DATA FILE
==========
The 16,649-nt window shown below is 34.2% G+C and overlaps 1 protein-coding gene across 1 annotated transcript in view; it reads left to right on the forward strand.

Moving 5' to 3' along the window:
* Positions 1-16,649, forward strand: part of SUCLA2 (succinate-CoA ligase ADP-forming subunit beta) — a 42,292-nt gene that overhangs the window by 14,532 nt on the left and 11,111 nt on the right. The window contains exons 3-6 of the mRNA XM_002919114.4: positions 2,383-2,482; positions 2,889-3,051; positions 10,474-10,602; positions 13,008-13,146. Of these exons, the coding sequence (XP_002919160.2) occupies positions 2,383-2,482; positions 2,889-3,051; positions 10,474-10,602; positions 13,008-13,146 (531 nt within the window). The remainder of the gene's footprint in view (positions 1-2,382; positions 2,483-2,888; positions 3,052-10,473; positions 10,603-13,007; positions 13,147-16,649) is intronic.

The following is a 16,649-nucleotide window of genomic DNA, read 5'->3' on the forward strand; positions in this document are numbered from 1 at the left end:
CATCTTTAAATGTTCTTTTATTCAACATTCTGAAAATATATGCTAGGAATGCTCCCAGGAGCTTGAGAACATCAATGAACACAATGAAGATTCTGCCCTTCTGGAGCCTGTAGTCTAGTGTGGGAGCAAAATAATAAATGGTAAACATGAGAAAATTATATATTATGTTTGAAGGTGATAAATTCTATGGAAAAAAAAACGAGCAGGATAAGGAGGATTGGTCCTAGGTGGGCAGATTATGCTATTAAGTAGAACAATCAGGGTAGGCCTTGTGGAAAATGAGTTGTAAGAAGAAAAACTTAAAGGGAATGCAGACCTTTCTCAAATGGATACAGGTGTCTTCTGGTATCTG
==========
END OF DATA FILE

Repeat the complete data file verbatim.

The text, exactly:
The 16,649-nt window shown below is 34.2% G+C and overlaps 1 protein-coding gene across 1 annotated transcript in view; it reads left to right on the forward strand.

Moving 5' to 3' along the window:
* Positions 1-16,649, forward strand: part of SUCLA2 (succinate-CoA ligase ADP-forming subunit beta) — a 42,292-nt gene that overhangs the window by 14,532 nt on the left and 11,111 nt on the right. The window contains exons 3-6 of the mRNA XM_002919114.4: positions 2,383-2,482; positions 2,889-3,051; positions 10,474-10,602; positions 13,008-13,146. Of these exons, the coding sequence (XP_002919160.2) occupies positions 2,383-2,482; positions 2,889-3,051; positions 10,474-10,602; positions 13,008-13,146 (531 nt within the window). The remainder of the gene's footprint in view (positions 1-2,382; positions 2,483-2,888; positions 3,052-10,473; positions 10,603-13,007; positions 13,147-16,649) is intronic.

The following is a 16,649-nucleotide window of genomic DNA, read 5'->3' on the forward strand; positions in this document are numbered from 1 at the left end:
CATCTTTAAATGTTCTTTTATTCAACATTCTGAAAATATATGCTAGGAATGCTCCCAGGAGCTTGAGAACATCAATGAACACAATGAAGATTCTGCCCTTCTGGAGCCTGTAGTCTAGTGTGGGAGCAAAATAATAAATGGTAAACATGAGAAAATTATATATTATGTTTGAAGGTGATAAATTCTATGGAAAAAAAAACGAGCAGGATAAGGAGGATTGGTCCTAGGTGGGCAGATTATGCTATTAAGTAGAACAATCAGGGTAGGCCTTGTGGAAAATGAGTTGTAAGAAGAAAAACTTAAAGGGAATGCAGACCTTTCTCAAATGGATACAGGTGTCTTCTGGTATCTG